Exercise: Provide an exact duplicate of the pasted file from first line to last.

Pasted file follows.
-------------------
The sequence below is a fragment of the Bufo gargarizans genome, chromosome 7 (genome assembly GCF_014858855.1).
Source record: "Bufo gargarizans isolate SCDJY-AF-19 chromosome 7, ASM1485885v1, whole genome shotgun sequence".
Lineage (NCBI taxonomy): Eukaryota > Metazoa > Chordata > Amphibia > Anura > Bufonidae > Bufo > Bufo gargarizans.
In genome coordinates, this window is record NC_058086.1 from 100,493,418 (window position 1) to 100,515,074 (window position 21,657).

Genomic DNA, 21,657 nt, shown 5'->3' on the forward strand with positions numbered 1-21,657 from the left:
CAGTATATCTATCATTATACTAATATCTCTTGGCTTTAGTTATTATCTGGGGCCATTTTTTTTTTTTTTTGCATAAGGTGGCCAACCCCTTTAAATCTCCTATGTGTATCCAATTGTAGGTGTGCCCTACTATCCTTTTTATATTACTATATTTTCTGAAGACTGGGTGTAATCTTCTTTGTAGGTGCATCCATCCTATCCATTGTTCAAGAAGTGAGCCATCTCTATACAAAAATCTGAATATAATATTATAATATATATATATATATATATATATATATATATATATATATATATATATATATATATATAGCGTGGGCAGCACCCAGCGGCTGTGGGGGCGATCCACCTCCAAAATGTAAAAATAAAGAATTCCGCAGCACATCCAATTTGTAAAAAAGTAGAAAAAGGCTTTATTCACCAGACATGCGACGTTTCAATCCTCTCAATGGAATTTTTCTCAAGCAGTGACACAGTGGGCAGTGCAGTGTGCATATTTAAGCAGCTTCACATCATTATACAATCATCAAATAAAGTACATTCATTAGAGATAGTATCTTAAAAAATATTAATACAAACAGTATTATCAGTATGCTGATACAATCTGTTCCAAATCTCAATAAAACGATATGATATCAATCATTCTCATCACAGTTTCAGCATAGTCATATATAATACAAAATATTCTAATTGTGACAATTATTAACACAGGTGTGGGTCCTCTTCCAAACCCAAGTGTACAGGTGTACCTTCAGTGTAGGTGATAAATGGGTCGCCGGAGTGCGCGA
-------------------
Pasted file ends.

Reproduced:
The sequence below is a fragment of the Bufo gargarizans genome, chromosome 7 (genome assembly GCF_014858855.1).
Source record: "Bufo gargarizans isolate SCDJY-AF-19 chromosome 7, ASM1485885v1, whole genome shotgun sequence".
Lineage (NCBI taxonomy): Eukaryota > Metazoa > Chordata > Amphibia > Anura > Bufonidae > Bufo > Bufo gargarizans.
In genome coordinates, this window is record NC_058086.1 from 100,493,418 (window position 1) to 100,515,074 (window position 21,657).

Genomic DNA, 21,657 nt, shown 5'->3' on the forward strand with positions numbered 1-21,657 from the left:
CAGTATATCTATCATTATACTAATATCTCTTGGCTTTAGTTATTATCTGGGGCCATTTTTTTTTTTTTTTGCATAAGGTGGCCAACCCCTTTAAATCTCCTATGTGTATCCAATTGTAGGTGTGCCCTACTATCCTTTTTATATTACTATATTTTCTGAAGACTGGGTGTAATCTTCTTTGTAGGTGCATCCATCCTATCCATTGTTCAAGAAGTGAGCCATCTCTATACAAAAATCTGAATATAATATTATAATATATATATATATATATATATATATATATATATATATATATATATATATATATATATAGCGTGGGCAGCACCCAGCGGCTGTGGGGGCGATCCACCTCCAAAATGTAAAAATAAAGAATTCCGCAGCACATCCAATTTGTAAAAAAGTAGAAAAAGGCTTTATTCACCAGACATGCGACGTTTCAATCCTCTCAATGGAATTTTTCTCAAGCAGTGACACAGTGGGCAGTGCAGTGTGCATATTTAAGCAGCTTCACATCATTATACAATCATCAAATAAAGTACATTCATTAGAGATAGTATCTTAAAAAATATTAATACAAACAGTATTATCAGTATGCTGATACAATCTGTTCCAAATCTCAATAAAACGATATGATATCAATCATTCTCATCACAGTTTCAGCATAGTCATATATAATACAAAATATTCTAATTGTGACAATTATTAACACAGGTGTGGGTCCTCTTCCAAACCCAAGTGTACAGGTGTACCTTCAGTGTAGGTGATAAATGGGTCGCCGGAGTGCGCGA